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Genetic diversity helps protect against disease

23.05.2018

So much for survival of the fittest – diversity is the key: a team of researchers from the Leibniz-Institute of Freshwater Ecology and Inland Fisheries (IGB) has succeeded in demonstrating experimentally that genetic diversity makes populations more resistant to disease.

Why is it that animal and plant species throughout the world have different genetic variants within their particular species, even though it is supposed to be the “fittest” gene pool that survives?


The micrograph shows two cyanobacterial filaments, the lower one has been infected.

Image: Reingard Roßberg / IGB

According to a common theory in evolutionary biology, it is to enable the species to respond more effectively to changes in the environment, such as the occurrence of disease. However, experimental evidence to support this theory is very difficult to obtain: After all, it is virtually impossible to observe how evolutionary trends develop in most animal and plant species – their generation times are simply too long.

Evolutionary change in real time

A team led by IGB researcher and evolutionary ecologist Dr. Ramsy Agha has now investigated the evolution of the fungal parasite Rhizophydium megarrhizum. This parasite infects the cyanobacterium species Planktothrix, which is prevalent in many freshwaters.

The team exposed the parasite to host populations whose individuals were genetically identical to each other, and alternatively to populations comprised of different genetic variants. Since the fungus multiplies rapidly, roughly once a day, the scientists monitored its performance for a total period of 200 days. “We wanted to observe evolutionary change in real time and under controlled conditions, to find out if and how quickly parasites adapt to genetically homogenous and diverse hosts,” explained Ramsy Agha.

The scientists permitted the adaptation of Rhizophydium megarrhizum, but kept the host populations in an evolutionary standstill. “We were able to show that the fungi adapt to genetically homogenous hosts very quickly, that is within just three months,” reported Agha. This adaptation is reflected in the fact that the parasites managed to adhere to the hosts and overcome their defence mechanisms more quickly, and were therefore able to reproduce more rapidly.

Genetic diversity in the host population slows down adaptation of parasites

If, on the other hand, the cyanobacteria were genetically diverse, these effects did not occur. The parasite failed to adapt, and the state of the disease remained unchanged. Genetic diversity in cyanobacteria evidently slows down the adaptation of the parasite, increasing their resistance to disease.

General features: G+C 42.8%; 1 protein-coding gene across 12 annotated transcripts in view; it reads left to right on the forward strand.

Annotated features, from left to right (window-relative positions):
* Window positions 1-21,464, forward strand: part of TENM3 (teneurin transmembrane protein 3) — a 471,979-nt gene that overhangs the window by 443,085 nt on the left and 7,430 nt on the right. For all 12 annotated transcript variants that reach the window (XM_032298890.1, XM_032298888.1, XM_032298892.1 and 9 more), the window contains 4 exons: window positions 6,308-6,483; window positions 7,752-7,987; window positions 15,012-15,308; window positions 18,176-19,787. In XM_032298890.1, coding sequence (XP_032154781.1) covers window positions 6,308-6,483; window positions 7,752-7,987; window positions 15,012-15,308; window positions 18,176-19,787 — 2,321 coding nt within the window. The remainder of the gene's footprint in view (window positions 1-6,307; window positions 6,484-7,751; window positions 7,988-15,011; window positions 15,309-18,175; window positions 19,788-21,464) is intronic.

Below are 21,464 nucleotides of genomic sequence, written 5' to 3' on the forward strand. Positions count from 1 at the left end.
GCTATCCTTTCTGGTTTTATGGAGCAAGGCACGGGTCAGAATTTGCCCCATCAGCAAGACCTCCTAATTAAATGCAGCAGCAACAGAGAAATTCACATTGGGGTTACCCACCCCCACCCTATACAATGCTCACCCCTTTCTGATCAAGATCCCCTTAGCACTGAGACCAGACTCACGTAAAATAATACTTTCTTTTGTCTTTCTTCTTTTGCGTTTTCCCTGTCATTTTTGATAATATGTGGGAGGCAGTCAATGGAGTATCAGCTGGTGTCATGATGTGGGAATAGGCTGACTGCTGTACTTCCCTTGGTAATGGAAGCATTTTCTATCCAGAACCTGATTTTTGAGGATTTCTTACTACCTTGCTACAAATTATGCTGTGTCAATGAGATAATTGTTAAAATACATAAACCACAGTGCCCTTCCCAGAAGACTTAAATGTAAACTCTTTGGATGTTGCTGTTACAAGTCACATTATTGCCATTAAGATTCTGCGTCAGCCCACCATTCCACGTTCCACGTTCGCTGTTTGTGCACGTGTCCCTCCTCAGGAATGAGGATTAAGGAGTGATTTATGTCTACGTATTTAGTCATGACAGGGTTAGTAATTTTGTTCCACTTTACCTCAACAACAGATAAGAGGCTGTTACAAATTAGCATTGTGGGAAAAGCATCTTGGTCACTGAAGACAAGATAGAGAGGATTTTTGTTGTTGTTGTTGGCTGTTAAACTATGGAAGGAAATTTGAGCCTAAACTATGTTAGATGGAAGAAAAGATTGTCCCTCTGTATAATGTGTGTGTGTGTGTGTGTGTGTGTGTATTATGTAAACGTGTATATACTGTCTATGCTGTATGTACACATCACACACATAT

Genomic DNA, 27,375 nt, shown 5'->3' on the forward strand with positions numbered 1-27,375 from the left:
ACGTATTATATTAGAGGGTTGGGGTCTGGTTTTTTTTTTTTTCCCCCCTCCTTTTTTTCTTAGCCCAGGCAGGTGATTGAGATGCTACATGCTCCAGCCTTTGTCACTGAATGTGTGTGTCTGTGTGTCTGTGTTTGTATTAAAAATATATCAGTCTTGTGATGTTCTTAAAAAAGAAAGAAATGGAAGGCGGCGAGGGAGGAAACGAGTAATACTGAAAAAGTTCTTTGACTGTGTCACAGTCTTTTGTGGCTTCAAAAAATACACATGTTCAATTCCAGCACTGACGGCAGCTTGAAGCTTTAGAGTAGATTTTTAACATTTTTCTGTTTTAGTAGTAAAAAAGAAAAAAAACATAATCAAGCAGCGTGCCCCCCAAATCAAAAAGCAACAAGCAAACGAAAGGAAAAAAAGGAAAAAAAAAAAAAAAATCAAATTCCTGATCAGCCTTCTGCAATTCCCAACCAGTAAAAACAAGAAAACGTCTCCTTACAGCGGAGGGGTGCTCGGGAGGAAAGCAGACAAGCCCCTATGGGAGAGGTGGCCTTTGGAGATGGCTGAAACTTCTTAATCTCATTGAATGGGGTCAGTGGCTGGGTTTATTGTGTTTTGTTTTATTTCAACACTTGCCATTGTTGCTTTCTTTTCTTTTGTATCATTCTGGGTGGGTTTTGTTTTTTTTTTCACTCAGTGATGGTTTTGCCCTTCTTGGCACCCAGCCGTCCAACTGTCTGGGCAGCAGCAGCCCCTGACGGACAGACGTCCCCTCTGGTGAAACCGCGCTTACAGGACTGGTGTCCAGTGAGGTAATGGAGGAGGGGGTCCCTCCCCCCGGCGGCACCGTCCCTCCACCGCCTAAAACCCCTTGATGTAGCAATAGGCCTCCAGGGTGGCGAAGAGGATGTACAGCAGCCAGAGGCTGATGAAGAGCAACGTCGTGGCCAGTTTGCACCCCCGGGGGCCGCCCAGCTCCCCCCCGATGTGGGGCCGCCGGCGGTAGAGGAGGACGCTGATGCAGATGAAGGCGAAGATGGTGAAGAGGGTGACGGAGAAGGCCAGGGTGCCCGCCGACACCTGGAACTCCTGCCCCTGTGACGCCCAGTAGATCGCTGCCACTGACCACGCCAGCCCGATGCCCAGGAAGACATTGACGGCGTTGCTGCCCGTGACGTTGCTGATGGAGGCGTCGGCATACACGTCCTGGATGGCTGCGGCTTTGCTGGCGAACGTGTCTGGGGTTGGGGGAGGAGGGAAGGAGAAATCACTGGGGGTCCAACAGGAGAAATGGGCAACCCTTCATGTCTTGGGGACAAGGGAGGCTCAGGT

“Our findings are also significant for ecosystem research in general, because they help us to explain why a high degree of diversity in populations may be valuable for their preservation,” said Agha. He and his team want to investigate next what happens when not only the parasite, but also the host population is permitted to adapt to changed conditions. The researchers hope to gain further insights into how disease – generally perceived as a negative phenomenon – is a crucial natural process that promotes and preserves biological diversity.

Read the study in Frontiers in Microbiology > https://www.frontiersin.org/articles/10.3389/fmicb.2018.00921/full

Agha R, Gross A, Rohrlack T and Wolinska J (2018) Adaptation of a Chytrid Parasite to Its Cyanobacterial Host Is Hampered by Host Intraspecific Diversity. Front. Microbiol. 9:921. doi: 10.3389/fmicb.2018.00921

Image caption:

The micrograph, taken using a scanning electron microscope, shows two cyanobacterial filaments at 6000-fold magnification. The lower filament has been infected by several chytrid spores – the round structures at the tip of the filament. The parasite penetrates the filament, takes up the nutrients from its interior and uses it for its growth. This helps the spores to develop into bigger structures. Once the so-called sporangia are mature, they release new spores capable of infecting other hosts. | Image: Reingard Roßberg / IGB

Contacts:

Dr. Ramsy Agha, Leibniz-Institute of Freshwater Ecology and Inland Fisheries (IGB), Department Ecosystem Research, Research Group Disease Evolutionary Ecology, +49 (0)30 64 181 745, agha@igb-berlin.de

Katharina Bunk, Leibniz-Institute of Freshwater Ecology and Inland Fisheries (IGB), Public Relations, +49 (0)30 641 81 631, +49 (0)170 45 49 034, bunk@igb-berlin.de

About the Leibniz-Institute of Freshwater Ecology and Inland Fisheries (IGB):

Work at IGB combines basic research with preventive research as a basis for the sustainable management of freshwaters. In the process, IGB explores the structure and function of aquatic ecosystems under near-natural conditions and under the effect of multiple stressors. Its key research activities include the long-term development of lakes, rivers and wetlands under rapidly changing global, regional and local environmental conditions, the development of coupled ecological and socio-economic models, the renaturation of ecosystems, and the biodiversity of aquatic habitats. Work is conducted in close cooperation with universities and research institutions from the Berlin-Brandenburg region as well as worldwide. IGB is a member of the Forschungsverbund Berlin e.V., an association of eight research institutes of natural sciences, life sciences and environmental sciences in Berlin. The institutes are members of the Leibniz Association. http://www.igb-berlin.de/en

Weitere Informationen:

http://www.igb-berlin.de/en/news/genetic-diversity-helps-protect-against-disease

Katharina Bunk | Leibniz-Institut für Gewässerökologie und Binnenfischerei (IGB)

Further reports about: Freshwater Ecology IGB ecology parasite parasites plant species populations species spores

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